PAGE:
Shop Manager Maria Tuunanen at The Red Cross shop makes sure all items are in good order. (Photo: Johannes Kaarakainen)
Shop Manager Maria Tuunanen at The Red Cross shop makes sure all items are in good order. (Photo: Johannes Kaarakainen)

Second hand shops come in handy, when you are furnishing a new flat with only a little to spend.

If you’ve recently arrived in Jyväskylä and have looked in horror at the price of making yourself comfortable, then fear not, there is a cheaper alternative! Second hand shopping seems to be an intrinsic part of the Finnish culture and an attractive prospect for those on a limited budget.
One can often find slightly used household items at a fraction of their new price. Even if you’re not looking for something specific, second hand shops and flea-markets can often contain unexpected treasures.

Second hand shops fall into two categories: Organised shops and stall-based ’flea-markets’. Organised shops have items in categories since a single seller (the shop) owns all the goods, they are often better categorised and it is easier to find items that you are looking for in these shops.
If you are looking for a specific item, you are probably better off looking in an organised shop. If, however, you are interested in browsing, and the occasional pleasant surprise, you may find flea-markets interesting. Flea-markets consist of separate stalls, each owned by different sellers. While less well organised than the shops, flea-markets are full of surprises.
”I found three pairs of shoes that were totally new, two pairs of boots and even a pair of ice-skates”, tells Aida Khorsandi, a Music student from Iran.
”Most of the time, I just go to look around”, she adds.
Ilkka Turunen, who studies Software Technology at JAMK University of Applied Sciences, had a similarly pleasant experience: after breaking his coffee pot one morning, he visited a second hand shop to browse.
”And there it was, the exact same coffee pot without the brewer, sitting abandoned on a shelf. I took it home and had the best damn coffee of my life”, Turunen says.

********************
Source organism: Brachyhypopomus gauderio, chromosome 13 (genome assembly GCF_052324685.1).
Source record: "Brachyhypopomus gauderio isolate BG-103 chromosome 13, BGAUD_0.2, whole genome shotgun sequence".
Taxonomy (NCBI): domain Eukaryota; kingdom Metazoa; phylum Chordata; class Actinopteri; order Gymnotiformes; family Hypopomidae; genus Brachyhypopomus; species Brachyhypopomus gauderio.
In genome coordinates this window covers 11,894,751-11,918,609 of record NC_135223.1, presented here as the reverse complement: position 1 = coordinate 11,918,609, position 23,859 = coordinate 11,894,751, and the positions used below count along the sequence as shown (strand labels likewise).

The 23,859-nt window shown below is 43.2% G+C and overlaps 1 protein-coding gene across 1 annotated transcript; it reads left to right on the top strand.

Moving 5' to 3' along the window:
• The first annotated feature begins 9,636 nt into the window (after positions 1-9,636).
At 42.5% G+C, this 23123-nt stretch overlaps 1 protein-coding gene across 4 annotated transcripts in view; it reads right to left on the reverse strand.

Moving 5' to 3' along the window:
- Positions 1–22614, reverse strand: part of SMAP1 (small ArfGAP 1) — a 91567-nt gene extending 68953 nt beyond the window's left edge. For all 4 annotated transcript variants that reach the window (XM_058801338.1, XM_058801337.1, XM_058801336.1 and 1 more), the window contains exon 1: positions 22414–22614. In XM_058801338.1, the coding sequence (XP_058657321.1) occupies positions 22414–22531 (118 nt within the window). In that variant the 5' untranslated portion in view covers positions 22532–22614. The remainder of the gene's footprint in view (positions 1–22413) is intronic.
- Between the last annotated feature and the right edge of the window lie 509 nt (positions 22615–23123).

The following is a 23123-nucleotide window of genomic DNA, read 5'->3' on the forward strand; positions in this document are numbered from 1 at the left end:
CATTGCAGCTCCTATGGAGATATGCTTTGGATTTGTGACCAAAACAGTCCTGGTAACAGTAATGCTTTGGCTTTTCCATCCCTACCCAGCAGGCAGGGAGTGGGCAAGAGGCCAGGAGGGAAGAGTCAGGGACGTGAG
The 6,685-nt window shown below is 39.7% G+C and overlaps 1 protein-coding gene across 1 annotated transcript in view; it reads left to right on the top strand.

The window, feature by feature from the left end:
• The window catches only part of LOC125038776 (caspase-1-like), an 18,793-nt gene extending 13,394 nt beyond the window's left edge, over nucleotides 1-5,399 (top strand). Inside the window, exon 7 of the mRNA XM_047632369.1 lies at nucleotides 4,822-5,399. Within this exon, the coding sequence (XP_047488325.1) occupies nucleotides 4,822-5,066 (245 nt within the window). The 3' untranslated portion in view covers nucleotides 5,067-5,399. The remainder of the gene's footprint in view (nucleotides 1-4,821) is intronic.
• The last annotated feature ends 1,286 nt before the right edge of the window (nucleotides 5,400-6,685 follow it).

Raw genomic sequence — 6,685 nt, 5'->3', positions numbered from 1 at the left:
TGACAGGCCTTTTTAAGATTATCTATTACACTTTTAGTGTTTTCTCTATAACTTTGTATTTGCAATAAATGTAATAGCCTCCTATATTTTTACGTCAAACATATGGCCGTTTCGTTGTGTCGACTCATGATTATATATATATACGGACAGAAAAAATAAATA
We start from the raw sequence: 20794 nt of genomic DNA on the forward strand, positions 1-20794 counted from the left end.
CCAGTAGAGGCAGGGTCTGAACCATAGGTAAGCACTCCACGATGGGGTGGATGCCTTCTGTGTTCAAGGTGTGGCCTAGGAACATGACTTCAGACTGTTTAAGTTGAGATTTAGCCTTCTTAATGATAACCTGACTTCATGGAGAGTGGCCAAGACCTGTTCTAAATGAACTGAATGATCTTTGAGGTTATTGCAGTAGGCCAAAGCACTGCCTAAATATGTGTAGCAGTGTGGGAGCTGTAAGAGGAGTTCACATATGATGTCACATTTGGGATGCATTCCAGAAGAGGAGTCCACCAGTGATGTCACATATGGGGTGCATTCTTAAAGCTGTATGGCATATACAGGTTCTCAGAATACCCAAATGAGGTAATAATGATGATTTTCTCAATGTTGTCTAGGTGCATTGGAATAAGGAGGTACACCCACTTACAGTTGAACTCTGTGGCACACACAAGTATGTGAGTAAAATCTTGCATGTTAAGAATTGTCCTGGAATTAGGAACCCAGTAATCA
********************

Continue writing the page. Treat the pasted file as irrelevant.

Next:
Perhaps the biggest savings can be made by buying your kitchen equipment used rather than new.
”In the first days when I came to Finland, it was a good place to get some cheap stuff we needed for the flat, water boiler, bowls, plates and so on”, mentions Zoltan Papp, a Hungarian master’s degree student.

While kitchen equipment, shoes and the odd piece of furniture are usually safe buys, there are certain things one should avoid. Khorsandi suggests avoiding things like underwear or bedsheets. As a rule, clothes should be washed before wearing them since the sellers might not have.  And if you are picky about style, flea-markets might not be your thing.
”Most male clothing at second hand shops consists of used, greyed out collared shirts and old leather jackets”, Turunen says.

For students living in Kortepohja, there is Kierukka or ”the Free Shop” as some have nicknamed it. The basic concept of Kierukka is that of a swap-shop, ”customers” can donate and take items as they see fit, not money is exchanged. Most of Kierukka’s stock is far from new and not always in the best of conditions. For example Khorsandi deems the stuff to be ”quite old and non-usable.”
However, among the trash there can be treasures from coffee cups and espresso machines to vacuum cleaners and ice skates. Those interested in the prospect can visit Kierukka on the ground floor of C building in Kortepohja on Tuesdays between 17 and 19.

Second hand shops can greatly reduce the cost of making yourself cozy in a new home and are definitely worth a look for those on a student budget. If money is not an issue for you, second hand shops and flea-markets may still be worth a look, you never know what treasures may be waiting to be discovered.

Mark Halmagiu